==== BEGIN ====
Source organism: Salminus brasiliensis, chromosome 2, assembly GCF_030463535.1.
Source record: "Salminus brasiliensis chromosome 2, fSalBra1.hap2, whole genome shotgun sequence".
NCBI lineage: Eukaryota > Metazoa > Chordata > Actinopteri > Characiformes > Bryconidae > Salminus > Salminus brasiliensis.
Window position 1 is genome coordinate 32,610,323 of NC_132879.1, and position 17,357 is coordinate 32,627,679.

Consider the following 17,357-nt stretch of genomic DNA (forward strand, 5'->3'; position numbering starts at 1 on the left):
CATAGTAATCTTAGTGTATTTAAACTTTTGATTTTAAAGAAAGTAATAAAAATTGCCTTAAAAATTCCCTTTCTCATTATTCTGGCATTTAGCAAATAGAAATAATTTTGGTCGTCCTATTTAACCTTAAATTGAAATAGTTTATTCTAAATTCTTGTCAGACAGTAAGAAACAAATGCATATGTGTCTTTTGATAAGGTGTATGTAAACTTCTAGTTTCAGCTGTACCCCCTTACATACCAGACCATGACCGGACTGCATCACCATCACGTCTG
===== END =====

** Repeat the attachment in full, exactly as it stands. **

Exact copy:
Source organism: Salminus brasiliensis, chromosome 2, assembly GCF_030463535.1.
Source record: "Salminus brasiliensis chromosome 2, fSalBra1.hap2, whole genome shotgun sequence".
NCBI lineage: Eukaryota > Metazoa > Chordata > Actinopteri > Characiformes > Bryconidae > Salminus > Salminus brasiliensis.
Window position 1 is genome coordinate 32,610,323 of NC_132879.1, and position 17,357 is coordinate 32,627,679.

Consider the following 17,357-nt stretch of genomic DNA (forward strand, 5'->3'; position numbering starts at 1 on the left):
CATAGTAATCTTAGTGTATTTAAACTTTTGATTTTAAAGAAAGTAATAAAAATTGCCTTAAAAATTCCCTTTCTCATTATTCTGGCATTTAGCAAATAGAAATAATTTTGGTCGTCCTATTTAACCTTAAATTGAAATAGTTTATTCTAAATTCTTGTCAGACAGTAAGAAACAAATGCATATGTGTCTTTTGATAAGGTGTATGTAAACTTCTAGTTTCAGCTGTACCCCCTTACATACCAGACCATGACCGGACTGCATCACCATCACGTCTG